UK Relocation: 2015 Housing Market Update
Our Cartus UK Market Watch gives an insight into the current trends in the UK sales and rental markets, useful for those involved in UK relocation. The latest issue looks at the differences between London’s rental and sales markets and the rest of the UK’s, as well as new property legislation and the supply-demand imbalance. Here’s a snapshot of our latest UK publication:
UK Relocation: Rental Prices
The average monthly payments for those renting a property in the UK (ex. London) is £762—£33 more than in 2014. Those living in the capital city may pay an average of £1,555 per month; £96 more than last year, and a whopping £793 more than renting a similar property elsewhere in the UK. (HomeLet)
The lack of available housing stock and increased tenant population are the main factors for rising rental rates year on year. The good news is that 2015 has seen an annual growth in the number of buy-to-let lending when compared to home-owner mortgage loans. Experts hope that this will help to ease the current supply-demand imbalance.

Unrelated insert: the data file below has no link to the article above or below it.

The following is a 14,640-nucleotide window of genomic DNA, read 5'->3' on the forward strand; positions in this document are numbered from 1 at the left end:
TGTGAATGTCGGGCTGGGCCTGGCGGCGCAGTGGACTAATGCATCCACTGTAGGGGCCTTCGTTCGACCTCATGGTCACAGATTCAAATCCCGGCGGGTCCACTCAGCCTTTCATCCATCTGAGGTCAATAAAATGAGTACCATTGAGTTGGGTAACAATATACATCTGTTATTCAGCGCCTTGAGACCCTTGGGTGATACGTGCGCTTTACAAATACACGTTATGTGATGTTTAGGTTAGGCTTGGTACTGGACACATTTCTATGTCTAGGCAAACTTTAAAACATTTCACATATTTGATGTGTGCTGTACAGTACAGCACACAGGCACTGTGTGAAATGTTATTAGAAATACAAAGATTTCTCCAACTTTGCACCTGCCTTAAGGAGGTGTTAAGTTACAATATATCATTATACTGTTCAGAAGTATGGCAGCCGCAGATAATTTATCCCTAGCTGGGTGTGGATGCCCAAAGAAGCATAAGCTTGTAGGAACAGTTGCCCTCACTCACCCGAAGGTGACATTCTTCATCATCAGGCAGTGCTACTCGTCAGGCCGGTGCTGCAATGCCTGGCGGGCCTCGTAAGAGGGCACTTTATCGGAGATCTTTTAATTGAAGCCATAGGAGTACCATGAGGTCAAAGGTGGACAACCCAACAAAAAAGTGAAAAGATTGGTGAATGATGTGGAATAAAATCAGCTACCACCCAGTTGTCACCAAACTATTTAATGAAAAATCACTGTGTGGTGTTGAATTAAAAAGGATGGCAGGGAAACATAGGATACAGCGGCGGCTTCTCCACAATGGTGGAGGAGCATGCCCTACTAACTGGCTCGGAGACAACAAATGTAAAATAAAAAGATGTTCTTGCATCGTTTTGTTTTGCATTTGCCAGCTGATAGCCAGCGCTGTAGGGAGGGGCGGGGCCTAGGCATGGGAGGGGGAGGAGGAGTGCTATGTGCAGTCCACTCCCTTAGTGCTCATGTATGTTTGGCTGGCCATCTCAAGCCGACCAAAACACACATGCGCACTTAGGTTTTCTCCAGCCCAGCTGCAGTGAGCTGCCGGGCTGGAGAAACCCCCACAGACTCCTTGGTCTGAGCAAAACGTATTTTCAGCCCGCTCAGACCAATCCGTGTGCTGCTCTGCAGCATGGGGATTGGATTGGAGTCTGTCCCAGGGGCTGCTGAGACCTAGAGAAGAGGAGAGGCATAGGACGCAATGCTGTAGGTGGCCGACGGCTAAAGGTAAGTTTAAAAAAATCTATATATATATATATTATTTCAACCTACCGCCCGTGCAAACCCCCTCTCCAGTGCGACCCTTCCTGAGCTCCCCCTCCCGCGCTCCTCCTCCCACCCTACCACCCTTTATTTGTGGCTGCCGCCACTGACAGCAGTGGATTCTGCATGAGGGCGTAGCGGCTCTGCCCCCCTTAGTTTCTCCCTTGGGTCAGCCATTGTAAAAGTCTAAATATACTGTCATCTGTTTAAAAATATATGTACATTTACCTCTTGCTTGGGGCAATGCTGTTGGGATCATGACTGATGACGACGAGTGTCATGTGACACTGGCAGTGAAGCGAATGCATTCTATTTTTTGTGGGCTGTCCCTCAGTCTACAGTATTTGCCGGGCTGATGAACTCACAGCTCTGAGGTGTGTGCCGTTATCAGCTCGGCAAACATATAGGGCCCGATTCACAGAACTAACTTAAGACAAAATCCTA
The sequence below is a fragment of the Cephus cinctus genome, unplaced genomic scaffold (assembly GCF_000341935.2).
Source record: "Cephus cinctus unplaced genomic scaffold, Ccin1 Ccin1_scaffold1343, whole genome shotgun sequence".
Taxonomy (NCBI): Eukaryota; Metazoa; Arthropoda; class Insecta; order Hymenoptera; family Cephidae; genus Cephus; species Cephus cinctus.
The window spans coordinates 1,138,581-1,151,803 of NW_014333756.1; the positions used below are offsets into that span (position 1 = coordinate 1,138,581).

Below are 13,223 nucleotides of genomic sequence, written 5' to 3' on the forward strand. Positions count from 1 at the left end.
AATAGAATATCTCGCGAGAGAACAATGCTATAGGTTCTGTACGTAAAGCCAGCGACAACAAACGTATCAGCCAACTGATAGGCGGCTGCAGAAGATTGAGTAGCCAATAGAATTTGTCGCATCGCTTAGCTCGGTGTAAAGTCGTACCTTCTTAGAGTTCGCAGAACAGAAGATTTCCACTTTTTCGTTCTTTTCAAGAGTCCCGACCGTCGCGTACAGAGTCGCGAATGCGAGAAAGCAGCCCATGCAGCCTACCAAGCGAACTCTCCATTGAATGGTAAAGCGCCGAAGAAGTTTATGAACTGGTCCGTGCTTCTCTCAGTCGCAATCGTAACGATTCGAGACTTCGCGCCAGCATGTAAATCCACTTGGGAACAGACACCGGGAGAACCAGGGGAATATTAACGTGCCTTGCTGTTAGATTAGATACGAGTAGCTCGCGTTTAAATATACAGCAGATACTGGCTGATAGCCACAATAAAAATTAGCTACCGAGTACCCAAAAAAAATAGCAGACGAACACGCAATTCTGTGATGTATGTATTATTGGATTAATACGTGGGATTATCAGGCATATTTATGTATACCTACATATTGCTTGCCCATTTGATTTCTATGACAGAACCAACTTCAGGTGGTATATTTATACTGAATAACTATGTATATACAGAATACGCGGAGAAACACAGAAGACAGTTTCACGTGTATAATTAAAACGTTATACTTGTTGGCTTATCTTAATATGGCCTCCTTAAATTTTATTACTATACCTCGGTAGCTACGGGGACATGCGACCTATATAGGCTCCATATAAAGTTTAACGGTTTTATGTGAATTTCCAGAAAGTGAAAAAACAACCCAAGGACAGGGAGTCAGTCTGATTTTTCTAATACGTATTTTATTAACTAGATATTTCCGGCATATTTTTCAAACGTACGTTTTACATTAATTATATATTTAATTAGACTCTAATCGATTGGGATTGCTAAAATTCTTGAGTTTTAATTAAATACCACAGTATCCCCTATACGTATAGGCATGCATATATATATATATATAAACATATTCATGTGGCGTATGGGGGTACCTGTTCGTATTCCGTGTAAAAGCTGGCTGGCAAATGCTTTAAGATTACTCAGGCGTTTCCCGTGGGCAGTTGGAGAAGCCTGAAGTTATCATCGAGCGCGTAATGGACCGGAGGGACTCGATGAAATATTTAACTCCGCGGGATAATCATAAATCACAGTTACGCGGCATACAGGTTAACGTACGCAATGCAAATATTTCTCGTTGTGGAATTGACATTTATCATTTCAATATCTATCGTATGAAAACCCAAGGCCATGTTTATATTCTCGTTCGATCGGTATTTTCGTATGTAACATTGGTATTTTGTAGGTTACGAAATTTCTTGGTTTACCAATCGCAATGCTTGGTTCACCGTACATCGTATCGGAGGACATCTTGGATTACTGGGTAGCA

The not-so-good news is that the growth in buy-to-let lending may be down to the dramatic fall it had during the economic crisis. Indeed, Council for Mortgage Levels estimates that between 2007 and 2009, mortgage loans given to prospective landlords went down by as much as 71%.
UK Relocation: House Prices
London continues to outpace the rest of the UK in the residential sales market too. The average price of a home in the city is valued at £443,399, which is more than double the UK average and more than three and a half times that of a typical property in the cheapest region, the North of England. (Nationwide)
When looking at the North-South divide, the difference in average house prices exceeded £150,000 for the first time recently. And average property values in the South are now twice as high as comparable properties in the North. (Nationwide)
Comparing all the UK’s major cities, Cambridge saw the highest annual price growth with 11.2%. Aberdeen in Scotland recorded the lowest growth, with a 2% decline. Interestingly, some individual cities appear to be bucking their region’s annual growth trends. For example, despite Scotland recording an annual decline of -1.3%, Edinburgh and Glasgow reported a 9% and 5.3% price increase, respectively. (Hometrack)
For a more detailed review of the UK sales and rental markets, and how it may impact corporate relocation, read the Cartus UK Market Watch and view our Resource Page for information on other major locations worldwide.